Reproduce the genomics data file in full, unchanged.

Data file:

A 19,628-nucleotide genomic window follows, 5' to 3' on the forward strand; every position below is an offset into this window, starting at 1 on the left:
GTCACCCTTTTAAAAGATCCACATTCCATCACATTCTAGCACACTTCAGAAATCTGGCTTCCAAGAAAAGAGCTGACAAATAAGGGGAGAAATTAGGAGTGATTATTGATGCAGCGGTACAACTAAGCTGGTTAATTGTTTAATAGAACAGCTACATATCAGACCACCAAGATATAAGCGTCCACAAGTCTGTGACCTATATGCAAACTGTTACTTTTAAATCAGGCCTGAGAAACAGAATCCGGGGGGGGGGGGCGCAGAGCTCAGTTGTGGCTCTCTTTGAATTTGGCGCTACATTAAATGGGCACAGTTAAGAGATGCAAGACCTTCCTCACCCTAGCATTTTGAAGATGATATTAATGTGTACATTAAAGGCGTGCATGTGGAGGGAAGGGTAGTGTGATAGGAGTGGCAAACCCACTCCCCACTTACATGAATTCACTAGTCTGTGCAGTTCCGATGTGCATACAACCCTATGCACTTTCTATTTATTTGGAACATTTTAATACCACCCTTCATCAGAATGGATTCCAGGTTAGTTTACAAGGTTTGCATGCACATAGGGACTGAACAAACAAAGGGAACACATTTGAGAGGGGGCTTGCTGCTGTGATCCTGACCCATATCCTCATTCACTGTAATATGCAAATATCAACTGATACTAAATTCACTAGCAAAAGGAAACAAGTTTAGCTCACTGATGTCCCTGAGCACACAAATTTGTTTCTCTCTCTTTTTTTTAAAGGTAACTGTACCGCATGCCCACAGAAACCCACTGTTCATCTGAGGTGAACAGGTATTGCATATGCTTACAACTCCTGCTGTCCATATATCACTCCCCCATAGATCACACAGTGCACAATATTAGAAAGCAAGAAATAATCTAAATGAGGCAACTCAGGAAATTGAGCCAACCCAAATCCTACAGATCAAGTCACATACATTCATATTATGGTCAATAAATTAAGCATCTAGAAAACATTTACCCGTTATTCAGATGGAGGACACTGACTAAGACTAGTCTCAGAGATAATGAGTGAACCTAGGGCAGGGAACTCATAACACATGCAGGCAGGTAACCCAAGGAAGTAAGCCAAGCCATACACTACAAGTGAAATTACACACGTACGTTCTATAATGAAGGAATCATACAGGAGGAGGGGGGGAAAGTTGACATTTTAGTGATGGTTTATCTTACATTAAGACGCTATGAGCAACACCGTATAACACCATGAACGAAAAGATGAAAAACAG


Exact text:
A 19,628-nucleotide genomic window follows, 5' to 3' on the forward strand; every position below is an offset into this window, starting at 1 on the left:
GTCACCCTTTTAAAAGATCCACATTCCATCACATTCTAGCACACTTCAGAAATCTGGCTTCCAAGAAAAGAGCTGACAAATAAGGGGAGAAATTAGGAGTGATTATTGATGCAGCGGTACAACTAAGCTGGTTAATTGTTTAATAGAACAGCTACATATCAGACCACCAAGATATAAGCGTCCACAAGTCTGTGACCTATATGCAAACTGTTACTTTTAAATCAGGCCTGAGAAACAGAATCCGGGGGGGGGGGGCGCAGAGCTCAGTTGTGGCTCTCTTTGAATTTGGCGCTACATTAAATGGGCACAGTTAAGAGATGCAAGACCTTCCTCACCCTAGCATTTTGAAGATGATATTAATGTGTACATTAAAGGCGTGCATGTGGAGGGAAGGGTAGTGTGATAGGAGTGGCAAACCCACTCCCCACTTACATGAATTCACTAGTCTGTGCAGTTCCGATGTGCATACAACCCTATGCACTTTCTATTTATTTGGAACATTTTAATACCACCCTTCATCAGAATGGATTCCAGGTTAGTTTACAAGGTTTGCATGCACATAGGGACTGAACAAACAAAGGGAACACATTTGAGAGGGGGCTTGCTGCTGTGATCCTGACCCATATCCTCATTCACTGTAATATGCAAATATCAACTGATACTAAATTCACTAGCAAAAGGAAACAAGTTTAGCTCACTGATGTCCCTGAGCACACAAATTTGTTTCTCTCTCTTTTTTTTAAAGGTAACTGTACCGCATGCCCACAGAAACCCACTGTTCATCTGAGGTGAACAGGTATTGCATATGCTTACAACTCCTGCTGTCCATATATCACTCCCCCATAGATCACACAGTGCACAATATTAGAAAGCAAGAAATAATCTAAATGAGGCAACTCAGGAAATTGAGCCAACCCAAATCCTACAGATCAAGTCACATACATTCATATTATGGTCAATAAATTAAGCATCTAGAAAACATTTACCCGTTATTCAGATGGAGGACACTGACTAAGACTAGTCTCAGAGATAATGAGTGAACCTAGGGCAGGGAACTCATAACACATGCAGGCAGGTAACCCAAGGAAGTAAGCCAAGCCATACACTACAAGTGAAATTACACACGTACGTTCTATAATGAAGGAATCATACAGGAGGAGGGGGGGAAAGTTGACATTTTAGTGATGGTTTATCTTACATTAAGACGCTATGAGCAACACCGTATAACACCATGAACGAAAAGATGAAAAACAG